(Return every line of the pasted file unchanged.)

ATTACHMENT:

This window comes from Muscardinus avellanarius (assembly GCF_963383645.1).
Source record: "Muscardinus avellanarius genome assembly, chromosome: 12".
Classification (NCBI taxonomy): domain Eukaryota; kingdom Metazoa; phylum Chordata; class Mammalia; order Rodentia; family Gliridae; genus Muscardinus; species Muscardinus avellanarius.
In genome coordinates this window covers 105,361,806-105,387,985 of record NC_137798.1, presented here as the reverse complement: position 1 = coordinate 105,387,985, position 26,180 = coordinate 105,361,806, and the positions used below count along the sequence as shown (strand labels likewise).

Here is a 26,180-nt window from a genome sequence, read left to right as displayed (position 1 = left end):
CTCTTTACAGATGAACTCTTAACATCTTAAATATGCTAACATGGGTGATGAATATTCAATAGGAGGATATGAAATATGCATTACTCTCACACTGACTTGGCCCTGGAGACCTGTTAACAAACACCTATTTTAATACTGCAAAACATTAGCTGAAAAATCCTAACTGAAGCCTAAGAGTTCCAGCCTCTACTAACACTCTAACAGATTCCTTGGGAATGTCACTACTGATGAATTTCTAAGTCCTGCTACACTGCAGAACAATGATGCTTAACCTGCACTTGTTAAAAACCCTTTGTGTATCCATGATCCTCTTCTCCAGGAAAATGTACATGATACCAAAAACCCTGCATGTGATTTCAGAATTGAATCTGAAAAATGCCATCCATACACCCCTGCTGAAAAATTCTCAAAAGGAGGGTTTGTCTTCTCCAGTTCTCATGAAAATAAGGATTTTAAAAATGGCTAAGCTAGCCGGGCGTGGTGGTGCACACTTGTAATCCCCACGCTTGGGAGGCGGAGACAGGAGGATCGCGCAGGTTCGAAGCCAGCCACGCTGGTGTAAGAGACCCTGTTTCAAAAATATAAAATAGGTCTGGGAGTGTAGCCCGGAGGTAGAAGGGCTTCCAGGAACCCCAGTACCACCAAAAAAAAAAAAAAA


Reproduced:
This window comes from Muscardinus avellanarius (assembly GCF_963383645.1).
Source record: "Muscardinus avellanarius genome assembly, chromosome: 12".
Classification (NCBI taxonomy): domain Eukaryota; kingdom Metazoa; phylum Chordata; class Mammalia; order Rodentia; family Gliridae; genus Muscardinus; species Muscardinus avellanarius.
In genome coordinates this window covers 105,361,806-105,387,985 of record NC_137798.1, presented here as the reverse complement: position 1 = coordinate 105,387,985, position 26,180 = coordinate 105,361,806, and the positions used below count along the sequence as shown (strand labels likewise).

Here is a 26,180-nt window from a genome sequence, read left to right as displayed (position 1 = left end):
CTCTTTACAGATGAACTCTTAACATCTTAAATATGCTAACATGGGTGATGAATATTCAATAGGAGGATATGAAATATGCATTACTCTCACACTGACTTGGCCCTGGAGACCTGTTAACAAACACCTATTTTAATACTGCAAAACATTAGCTGAAAAATCCTAACTGAAGCCTAAGAGTTCCAGCCTCTACTAACACTCTAACAGATTCCTTGGGAATGTCACTACTGATGAATTTCTAAGTCCTGCTACACTGCAGAACAATGATGCTTAACCTGCACTTGTTAAAAACCCTTTGTGTATCCATGATCCTCTTCTCCAGGAAAATGTACATGATACCAAAAACCCTGCATGTGATTTCAGAATTGAATCTGAAAAATGCCATCCATACACCCCTGCTGAAAAATTCTCAAAAGGAGGGTTTGTCTTCTCCAGTTCTCATGAAAATAAGGATTTTAAAAATGGCTAAGCTAGCCGGGCGTGGTGGTGCACACTTGTAATCCCCACGCTTGGGAGGCGGAGACAGGAGGATCGCGCAGGTTCGAAGCCAGCCACGCTGGTGTAAGAGACCCTGTTTCAAAAATATAAAATAGGTCTGGGAGTGTAGCCCGGAGGTAGAAGGGCTTCCAGGAACCCCAGTACCACCAAAAAAAAAAAAAAA